Carbidopa Levodopa Fractional Tablet Launched, Tenecteplase Shows Benefit After 24-Hour Window, Biogen Issues Response to CMS on Aducanumab


Neurology News Network for the week ending February 19, 2022. [WATCH TIME: 3 minutes]

WATCH TIME: 3 minutes

This week Neurology News Network covered the launch of the first carbidopa levodopa fractional tablet, a phase 2a study that found new benefits with tenecteplase past the 24-hour window, and a response letter from Biogen to the CMS regarding its approved Alzheimer treatment aducanumab.

Welcome to this special edition of Neurology News Network. I’m Marco Meglio.

The first carbidopa/levodopa (CD/LD) fractional tablet (Dhivy; Avion Pharmaceuticals) designed to be divided, has been commercially launched for the treatment of Parkinson disease (PD), the company recently announced. The announcement follows FDA approval of the formulation in November 2021, which facilitates more precise medication dosing in patients with PD.The smallest precise dose of CD/LD available, 6.25/25 mg, is contained in each tablet’s 4 segments, totaling 25/100 mg per tablet. As patients treated with CD/LD report difficulty managing individual off-time and adverse effects related to precise dosing of medication, the fractional tablet is designed with deep scores and in order to allow patients to divide it and precisely match their recommended dose of medication. If too much CD/LD is taken, patients can develop complications such as dyskinesia. Additionally, imprecise dosing can trigger off-episodes that result in temporary paralysis.

Findings from a phase 2a study showed that administration of tenecteplase between 4.5 to 24 hours from time of last known well is effective in achieving major reperfusion without symptomatic intracranial hemorrhage in patients with ischemic stroke. These data, presented at the 2022 International Stroke Conference (ISC), February 7-9, in New Orleans, Louisiana, indicate that tenecteplase seems feasible to extend the time window of IV thrombolysis to 24 hours after last known well through perfusion imaging selection. Based on these finding, investigators will move forward with examining the effects of the lower dose, 0.25 mg/kg, in a future phase 2b study. The primary outcome, major reperfusion without symptomatic intracranial hemorrhage (sICH), was achieved in 14 of 43 patients (32.6%) in the lower dose tenecteplase group and in 10 of 43 patients (23.3%) in the higher dose group. Three months posttreatment, 53.5% of the patients were no more than slightly disabled, indicating that while not able to carry out all previous activities, they did not require daily assistance. Furthermore, 38.4% of participants either had no significant symptoms of residual neurological deficits or had mild symptoms but were able to return to pre-stroke activities of daily living.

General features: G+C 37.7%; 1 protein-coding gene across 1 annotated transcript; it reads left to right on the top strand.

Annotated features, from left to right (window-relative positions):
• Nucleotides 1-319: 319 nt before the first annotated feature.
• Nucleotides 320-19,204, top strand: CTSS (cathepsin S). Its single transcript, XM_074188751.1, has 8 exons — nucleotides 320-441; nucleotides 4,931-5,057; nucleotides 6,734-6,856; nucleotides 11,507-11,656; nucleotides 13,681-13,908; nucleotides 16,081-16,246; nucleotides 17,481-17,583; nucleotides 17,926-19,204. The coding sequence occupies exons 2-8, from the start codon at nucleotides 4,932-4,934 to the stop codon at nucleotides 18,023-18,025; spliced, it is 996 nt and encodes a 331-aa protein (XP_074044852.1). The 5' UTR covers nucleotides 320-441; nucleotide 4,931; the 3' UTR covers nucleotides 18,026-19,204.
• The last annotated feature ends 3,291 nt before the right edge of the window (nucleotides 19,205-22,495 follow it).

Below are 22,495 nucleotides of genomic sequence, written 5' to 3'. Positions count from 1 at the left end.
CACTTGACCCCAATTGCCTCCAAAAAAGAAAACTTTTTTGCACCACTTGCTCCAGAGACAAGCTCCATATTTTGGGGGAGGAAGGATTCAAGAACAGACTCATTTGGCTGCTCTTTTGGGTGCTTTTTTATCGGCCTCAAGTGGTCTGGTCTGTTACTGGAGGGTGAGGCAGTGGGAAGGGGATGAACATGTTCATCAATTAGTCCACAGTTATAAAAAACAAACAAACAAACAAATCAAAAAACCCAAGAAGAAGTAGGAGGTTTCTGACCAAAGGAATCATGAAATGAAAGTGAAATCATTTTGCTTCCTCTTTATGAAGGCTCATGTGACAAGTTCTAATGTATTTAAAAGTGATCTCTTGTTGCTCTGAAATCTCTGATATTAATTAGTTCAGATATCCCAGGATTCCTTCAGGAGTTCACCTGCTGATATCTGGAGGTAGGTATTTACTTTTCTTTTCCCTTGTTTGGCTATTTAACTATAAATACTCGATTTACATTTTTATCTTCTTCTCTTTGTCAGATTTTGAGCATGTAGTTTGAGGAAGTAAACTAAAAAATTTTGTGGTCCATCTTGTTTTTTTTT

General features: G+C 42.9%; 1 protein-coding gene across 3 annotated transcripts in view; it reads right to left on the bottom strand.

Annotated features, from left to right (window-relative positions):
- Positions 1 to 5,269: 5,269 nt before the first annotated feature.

Biogen, the developer of aducanumab (Aduhelm) 100-mg/mL injection, a monoclonal antibody (mAb) for the intravenous treatment of Alzheimer disease (AD), has issued a statement in response to the proposed national coverage determination (NCD) from the Centers for Medicare & Medicaid Services (CMS), which states that the government’s health insurance program would only cover the administration of the medication for patients who are partaking in CMS-approved randomized control trials that satisfy its criteria, as well as those in trials supported by the National Institutes of Health. The proposed insurance program was published by CMS in a decision memo in January 2022, with Biogen responding with a 31-page comment in February, asserting that patients with AD should have immediate access to treatments that have been FDA-approved. Additionally, the company stated that questions raised by CMS pertaining to this class of treatments may be more appropriately addressed through data from “real-world use.”

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